Pacta sunt servanda: The harmony of international law and national law in GATT
Date of Publication
Bachelor of Science in Legal Management
Ramon V. Del Rosario College of Business
Defense Panel Chair
Defense Panel Member
Darren De Jesus
In the continous pursuit of new knowledge, this paper will discuss the issue thoroughly to derive to an academic answer to the said issue. Furthermore, this paper will lay down various arguments in response to actual cases that arose from the same and thrive to develop a valid and credible resolution in response to this clash.
International laws and domestic laws are on the same level in the hierarchy of laws in the Philippines. In times of clash, the question of which law shall be followed arises. This clash is illustrated in the expiration of the reservation clauses of the Philippines in the multi-lateral agreement that the country ratified, the General Agreement on Trade and Tariffs, that imposes a ban on quantitative import restrictions to its member nations in the promotion of free and liberalized trading systems, on one hand, and the enactment of R.A. 8178 or the Agricultural Tariffication Act for the continued imposition of quantitative import restriction on rice on the other hand. The clash between the two is eminent, whether or not the country, despite its ratification of GATT, can still impose quantitative import restrictions, it being a developing nation and with respect to the protection that the 1987 Constitution grants for the general welfare of the nation.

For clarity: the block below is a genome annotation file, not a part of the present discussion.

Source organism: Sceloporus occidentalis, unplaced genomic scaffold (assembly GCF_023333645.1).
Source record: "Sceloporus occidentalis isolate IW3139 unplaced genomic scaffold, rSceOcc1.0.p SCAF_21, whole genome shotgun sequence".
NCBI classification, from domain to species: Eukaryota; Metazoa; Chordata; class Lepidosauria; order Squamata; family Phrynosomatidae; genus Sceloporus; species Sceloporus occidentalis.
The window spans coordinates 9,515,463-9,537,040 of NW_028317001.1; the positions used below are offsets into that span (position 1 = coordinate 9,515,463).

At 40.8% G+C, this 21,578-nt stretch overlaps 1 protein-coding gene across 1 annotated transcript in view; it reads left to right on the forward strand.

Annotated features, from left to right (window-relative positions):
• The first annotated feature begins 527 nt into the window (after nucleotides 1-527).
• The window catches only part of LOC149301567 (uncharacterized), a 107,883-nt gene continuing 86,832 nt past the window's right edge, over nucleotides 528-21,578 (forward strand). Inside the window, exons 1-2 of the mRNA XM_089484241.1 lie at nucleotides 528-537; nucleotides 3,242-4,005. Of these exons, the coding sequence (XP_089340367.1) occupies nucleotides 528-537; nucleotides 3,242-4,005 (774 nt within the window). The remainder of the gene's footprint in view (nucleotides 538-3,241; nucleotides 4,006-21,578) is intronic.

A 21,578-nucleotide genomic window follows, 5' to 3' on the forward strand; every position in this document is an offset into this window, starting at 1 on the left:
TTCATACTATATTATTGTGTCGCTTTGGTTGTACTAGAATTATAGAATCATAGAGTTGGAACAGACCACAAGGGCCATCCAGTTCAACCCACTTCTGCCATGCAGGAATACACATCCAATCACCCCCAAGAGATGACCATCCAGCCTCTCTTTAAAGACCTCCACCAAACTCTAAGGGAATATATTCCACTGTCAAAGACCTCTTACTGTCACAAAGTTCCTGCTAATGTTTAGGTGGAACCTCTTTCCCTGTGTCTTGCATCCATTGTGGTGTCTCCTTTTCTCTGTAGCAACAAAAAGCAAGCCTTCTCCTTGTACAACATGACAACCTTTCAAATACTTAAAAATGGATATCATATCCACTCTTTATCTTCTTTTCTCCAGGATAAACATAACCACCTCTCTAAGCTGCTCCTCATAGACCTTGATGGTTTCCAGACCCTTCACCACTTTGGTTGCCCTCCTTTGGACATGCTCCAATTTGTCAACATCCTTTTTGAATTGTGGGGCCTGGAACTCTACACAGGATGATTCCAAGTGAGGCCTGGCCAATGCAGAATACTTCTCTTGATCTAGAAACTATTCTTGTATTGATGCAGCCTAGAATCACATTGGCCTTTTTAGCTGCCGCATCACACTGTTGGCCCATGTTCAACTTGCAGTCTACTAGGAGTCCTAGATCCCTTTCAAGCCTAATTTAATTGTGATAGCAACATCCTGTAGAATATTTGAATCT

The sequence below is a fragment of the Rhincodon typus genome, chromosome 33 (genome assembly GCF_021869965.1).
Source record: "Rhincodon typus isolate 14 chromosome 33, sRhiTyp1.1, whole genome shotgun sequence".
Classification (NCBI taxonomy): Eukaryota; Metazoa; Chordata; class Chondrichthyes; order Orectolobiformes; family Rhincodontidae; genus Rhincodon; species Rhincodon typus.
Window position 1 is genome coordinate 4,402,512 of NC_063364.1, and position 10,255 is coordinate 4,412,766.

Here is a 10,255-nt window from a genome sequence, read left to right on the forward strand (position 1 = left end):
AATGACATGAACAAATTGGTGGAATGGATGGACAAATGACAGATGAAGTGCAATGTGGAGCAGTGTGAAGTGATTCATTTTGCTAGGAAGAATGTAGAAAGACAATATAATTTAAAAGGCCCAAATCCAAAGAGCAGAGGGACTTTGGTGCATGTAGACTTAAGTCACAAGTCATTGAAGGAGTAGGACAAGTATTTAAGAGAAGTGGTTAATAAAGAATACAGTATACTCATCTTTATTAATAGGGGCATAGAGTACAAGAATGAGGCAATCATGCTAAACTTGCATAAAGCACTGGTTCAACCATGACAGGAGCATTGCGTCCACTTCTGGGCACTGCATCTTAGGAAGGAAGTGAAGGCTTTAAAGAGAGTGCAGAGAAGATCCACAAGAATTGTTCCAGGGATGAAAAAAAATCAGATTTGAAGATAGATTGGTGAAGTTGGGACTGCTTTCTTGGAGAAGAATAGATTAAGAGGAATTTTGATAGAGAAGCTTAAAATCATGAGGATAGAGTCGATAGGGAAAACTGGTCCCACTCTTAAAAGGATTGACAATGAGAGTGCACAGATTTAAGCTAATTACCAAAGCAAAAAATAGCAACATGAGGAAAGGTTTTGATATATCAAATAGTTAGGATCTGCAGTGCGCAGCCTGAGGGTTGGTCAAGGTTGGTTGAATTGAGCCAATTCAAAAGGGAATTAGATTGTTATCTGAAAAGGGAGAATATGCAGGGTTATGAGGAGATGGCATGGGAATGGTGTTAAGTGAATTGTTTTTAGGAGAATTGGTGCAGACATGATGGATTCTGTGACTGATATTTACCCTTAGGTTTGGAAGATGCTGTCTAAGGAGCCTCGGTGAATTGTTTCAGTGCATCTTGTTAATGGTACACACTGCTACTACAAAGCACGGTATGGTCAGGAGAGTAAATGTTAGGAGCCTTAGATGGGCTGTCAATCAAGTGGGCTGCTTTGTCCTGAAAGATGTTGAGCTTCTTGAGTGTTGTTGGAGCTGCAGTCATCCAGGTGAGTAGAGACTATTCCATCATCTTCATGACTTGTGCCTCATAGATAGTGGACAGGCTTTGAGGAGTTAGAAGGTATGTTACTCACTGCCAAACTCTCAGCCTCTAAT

Archives, The Learning Commons, 12F, Henry Sy Sr. Hall
130 leaves, illustrations (some color), 29 cm.
Trade regulation--Philippines, Foreign trade regulation-- Philippines; Tariff—Law and legislation--Philippines; Conflict of laws—Foreign trade regulation--Philippines
Murjani, P. L., & Rodis, K. (2014). Pacta sunt servanda: The harmony of international law and national law in GATT. Retrieved from https://animorepository.dlsu.edu.ph/etd_bachelors/5643